What's That Bug? does not endorse extermination

A question about … a bug!
Great site … say I, as I type on a keyboard graced by a dead ‘Longhorn’ of some description (found by my wife in the innards of a malfunctioning microwave and left here for my admiration, no doubt). I have a picture or two for you and, probably, an easy one for you to identify … “just a dumb old cricket” the opinion of one secretary I had hoped to gross out, totally unimpressed by my find. Not like any cricket I ever saw though (I grew up back east where they are all black and have flatter bodies and larger, more angulated hind legs). And we never hear the chirping of crickets around here either … “here” being west-central Alberta, in the heart of the Canadian Rockies.. Anyway – this specimen was found in, floating near the bottom in, a full water trough one morning. I went down to feed the ponies and this beast was only about one inch off the bottom and lifeless. I scooped it out but caried it around while doing the rest of the chores, hoping to identify it later or show it to someone who could. Eventually, about half an hour later, when showing it to someone, it had grabbed onto my fingers and wouldn’t let go. So – I did the befriend-a-bug thing, took it’s picture and let it go. (There must be some award on this site for such gallantry – though I could as easily fill your ‘carnage’ pages.) Any definitive I.D. on this one? (Sorry for the unintended use of the flash but I had let it go before I realized what it had done to the pictures.) … and how long can they survive under water, anyway … or would he have had brain damage?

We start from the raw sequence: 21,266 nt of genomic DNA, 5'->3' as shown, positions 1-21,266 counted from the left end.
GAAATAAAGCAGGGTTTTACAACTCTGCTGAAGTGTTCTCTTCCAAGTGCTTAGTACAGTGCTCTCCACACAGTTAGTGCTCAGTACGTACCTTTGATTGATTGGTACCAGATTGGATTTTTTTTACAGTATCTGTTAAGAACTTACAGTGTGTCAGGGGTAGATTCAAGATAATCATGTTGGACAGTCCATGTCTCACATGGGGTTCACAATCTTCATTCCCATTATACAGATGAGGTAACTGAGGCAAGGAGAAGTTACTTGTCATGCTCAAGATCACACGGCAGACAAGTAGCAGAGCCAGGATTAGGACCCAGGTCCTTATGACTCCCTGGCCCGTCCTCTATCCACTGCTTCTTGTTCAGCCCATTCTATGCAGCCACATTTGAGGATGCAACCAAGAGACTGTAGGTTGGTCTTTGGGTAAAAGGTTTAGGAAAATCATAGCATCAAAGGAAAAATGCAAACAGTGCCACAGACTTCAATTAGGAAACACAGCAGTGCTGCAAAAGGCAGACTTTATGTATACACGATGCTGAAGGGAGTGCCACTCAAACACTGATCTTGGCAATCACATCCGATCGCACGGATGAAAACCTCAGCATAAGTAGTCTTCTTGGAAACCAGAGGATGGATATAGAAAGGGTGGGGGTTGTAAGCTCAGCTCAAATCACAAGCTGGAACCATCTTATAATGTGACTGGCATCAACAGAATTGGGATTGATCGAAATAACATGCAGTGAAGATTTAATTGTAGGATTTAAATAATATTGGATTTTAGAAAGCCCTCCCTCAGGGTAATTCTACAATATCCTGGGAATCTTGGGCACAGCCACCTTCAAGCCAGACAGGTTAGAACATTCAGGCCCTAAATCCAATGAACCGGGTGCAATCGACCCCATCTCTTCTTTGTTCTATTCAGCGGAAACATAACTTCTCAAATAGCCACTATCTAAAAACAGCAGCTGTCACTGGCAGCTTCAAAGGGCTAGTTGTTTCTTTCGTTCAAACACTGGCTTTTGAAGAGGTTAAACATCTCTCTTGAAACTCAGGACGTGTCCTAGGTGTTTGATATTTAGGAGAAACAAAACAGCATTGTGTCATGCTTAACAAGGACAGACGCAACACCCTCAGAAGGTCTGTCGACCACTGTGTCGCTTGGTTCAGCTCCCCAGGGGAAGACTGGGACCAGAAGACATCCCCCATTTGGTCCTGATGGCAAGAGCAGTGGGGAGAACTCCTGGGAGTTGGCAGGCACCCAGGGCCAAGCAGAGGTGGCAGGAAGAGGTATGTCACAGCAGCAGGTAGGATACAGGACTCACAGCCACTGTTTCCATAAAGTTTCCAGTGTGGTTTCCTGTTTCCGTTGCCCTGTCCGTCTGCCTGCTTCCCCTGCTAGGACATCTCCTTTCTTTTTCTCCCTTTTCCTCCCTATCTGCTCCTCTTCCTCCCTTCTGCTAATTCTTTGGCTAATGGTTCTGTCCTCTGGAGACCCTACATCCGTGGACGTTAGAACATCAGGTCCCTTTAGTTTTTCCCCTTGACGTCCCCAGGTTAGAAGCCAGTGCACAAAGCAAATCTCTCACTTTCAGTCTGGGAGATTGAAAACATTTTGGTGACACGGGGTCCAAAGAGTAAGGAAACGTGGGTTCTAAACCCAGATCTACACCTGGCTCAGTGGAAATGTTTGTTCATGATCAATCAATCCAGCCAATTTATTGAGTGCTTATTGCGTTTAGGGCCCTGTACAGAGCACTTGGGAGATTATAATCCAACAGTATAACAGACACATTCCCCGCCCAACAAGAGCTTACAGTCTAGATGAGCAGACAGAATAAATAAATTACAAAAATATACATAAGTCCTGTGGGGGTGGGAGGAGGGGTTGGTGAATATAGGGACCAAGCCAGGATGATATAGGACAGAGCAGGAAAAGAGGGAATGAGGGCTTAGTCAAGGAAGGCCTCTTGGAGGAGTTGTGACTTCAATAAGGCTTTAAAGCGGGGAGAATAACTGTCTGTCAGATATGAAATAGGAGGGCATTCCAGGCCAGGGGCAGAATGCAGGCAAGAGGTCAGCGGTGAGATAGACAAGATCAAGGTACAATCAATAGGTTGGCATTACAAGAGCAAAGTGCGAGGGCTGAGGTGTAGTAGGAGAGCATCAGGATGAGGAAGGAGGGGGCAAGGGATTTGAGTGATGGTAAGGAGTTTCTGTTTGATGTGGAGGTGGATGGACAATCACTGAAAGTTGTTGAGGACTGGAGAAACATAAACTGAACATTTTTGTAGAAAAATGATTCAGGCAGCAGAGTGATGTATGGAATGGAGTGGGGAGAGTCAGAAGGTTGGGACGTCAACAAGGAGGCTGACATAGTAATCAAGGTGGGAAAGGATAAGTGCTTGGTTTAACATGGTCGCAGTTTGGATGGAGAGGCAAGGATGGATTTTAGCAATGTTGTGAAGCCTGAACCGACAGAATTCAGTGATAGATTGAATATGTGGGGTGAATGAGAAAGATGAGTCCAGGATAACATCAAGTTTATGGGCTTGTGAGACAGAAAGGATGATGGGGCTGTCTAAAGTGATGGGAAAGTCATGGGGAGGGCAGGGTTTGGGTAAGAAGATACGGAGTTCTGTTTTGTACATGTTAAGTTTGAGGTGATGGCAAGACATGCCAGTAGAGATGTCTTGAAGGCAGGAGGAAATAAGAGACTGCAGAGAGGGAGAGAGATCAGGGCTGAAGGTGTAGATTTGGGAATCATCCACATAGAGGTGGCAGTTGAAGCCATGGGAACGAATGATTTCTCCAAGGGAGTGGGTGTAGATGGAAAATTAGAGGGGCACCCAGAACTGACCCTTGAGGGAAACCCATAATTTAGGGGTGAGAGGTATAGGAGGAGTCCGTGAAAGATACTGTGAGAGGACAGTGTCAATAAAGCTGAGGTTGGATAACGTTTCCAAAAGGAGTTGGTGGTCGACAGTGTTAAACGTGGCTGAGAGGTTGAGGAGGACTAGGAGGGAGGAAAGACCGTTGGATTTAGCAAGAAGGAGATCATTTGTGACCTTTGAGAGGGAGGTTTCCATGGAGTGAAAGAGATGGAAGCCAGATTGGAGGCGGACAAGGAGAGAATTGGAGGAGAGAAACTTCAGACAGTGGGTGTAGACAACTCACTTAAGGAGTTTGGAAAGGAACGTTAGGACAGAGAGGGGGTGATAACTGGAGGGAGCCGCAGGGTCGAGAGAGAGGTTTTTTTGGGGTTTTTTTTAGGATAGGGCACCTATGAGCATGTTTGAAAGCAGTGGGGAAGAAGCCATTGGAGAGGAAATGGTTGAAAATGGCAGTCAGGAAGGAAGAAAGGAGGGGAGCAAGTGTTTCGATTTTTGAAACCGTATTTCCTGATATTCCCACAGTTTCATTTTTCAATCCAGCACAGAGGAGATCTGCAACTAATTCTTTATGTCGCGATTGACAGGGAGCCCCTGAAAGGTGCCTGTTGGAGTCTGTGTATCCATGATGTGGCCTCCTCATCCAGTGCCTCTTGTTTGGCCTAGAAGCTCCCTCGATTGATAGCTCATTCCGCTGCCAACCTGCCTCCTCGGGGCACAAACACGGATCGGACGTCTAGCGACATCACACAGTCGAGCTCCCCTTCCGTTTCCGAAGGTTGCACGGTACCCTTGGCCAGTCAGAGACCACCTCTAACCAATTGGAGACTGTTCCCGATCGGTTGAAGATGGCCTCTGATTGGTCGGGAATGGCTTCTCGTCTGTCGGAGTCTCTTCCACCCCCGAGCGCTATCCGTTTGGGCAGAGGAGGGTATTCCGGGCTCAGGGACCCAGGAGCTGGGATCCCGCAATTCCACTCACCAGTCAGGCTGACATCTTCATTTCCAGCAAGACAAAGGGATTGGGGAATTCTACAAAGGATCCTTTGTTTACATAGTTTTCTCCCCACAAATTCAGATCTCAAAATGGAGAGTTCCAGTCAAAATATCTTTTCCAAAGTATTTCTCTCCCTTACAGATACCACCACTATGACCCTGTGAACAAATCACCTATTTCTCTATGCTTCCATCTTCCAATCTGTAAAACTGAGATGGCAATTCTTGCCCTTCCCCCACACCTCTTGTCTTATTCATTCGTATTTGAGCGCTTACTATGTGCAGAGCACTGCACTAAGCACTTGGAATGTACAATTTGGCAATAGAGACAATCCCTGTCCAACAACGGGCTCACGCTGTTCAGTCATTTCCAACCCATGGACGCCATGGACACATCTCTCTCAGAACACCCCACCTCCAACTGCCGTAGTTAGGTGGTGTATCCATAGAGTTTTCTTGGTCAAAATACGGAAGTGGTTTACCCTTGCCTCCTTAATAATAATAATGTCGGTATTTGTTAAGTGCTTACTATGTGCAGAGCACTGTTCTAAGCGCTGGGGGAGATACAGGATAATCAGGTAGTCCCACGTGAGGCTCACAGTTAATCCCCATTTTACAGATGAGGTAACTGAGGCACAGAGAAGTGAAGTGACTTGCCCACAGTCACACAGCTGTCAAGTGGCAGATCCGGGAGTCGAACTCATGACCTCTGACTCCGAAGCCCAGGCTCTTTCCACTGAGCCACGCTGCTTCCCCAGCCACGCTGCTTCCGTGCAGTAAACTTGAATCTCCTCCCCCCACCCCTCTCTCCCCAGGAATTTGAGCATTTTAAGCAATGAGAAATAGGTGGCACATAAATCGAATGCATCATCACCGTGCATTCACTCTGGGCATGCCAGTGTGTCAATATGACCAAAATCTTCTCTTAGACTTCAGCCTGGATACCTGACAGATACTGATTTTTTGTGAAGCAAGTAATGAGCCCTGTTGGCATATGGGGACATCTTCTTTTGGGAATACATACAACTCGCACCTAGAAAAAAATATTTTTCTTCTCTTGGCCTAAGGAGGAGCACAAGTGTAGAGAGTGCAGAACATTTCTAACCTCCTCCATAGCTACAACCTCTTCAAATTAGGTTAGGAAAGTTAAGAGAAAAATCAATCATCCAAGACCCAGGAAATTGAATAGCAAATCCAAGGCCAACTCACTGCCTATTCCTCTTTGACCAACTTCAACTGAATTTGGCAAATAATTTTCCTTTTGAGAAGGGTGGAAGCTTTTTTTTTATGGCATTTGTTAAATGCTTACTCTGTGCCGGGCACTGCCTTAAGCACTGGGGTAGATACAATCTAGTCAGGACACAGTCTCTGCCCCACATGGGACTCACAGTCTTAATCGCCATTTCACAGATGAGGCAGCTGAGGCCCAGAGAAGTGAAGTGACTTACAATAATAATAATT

Terry in Alberta

Hi Terry,
This is a Grig, a Hump Winged Cricket. It is a member of a family found in the Pacific Northwest. Sorry, we can’t answer your questions about drowning or brain damage.

What's That Bug? does not endorse extermination

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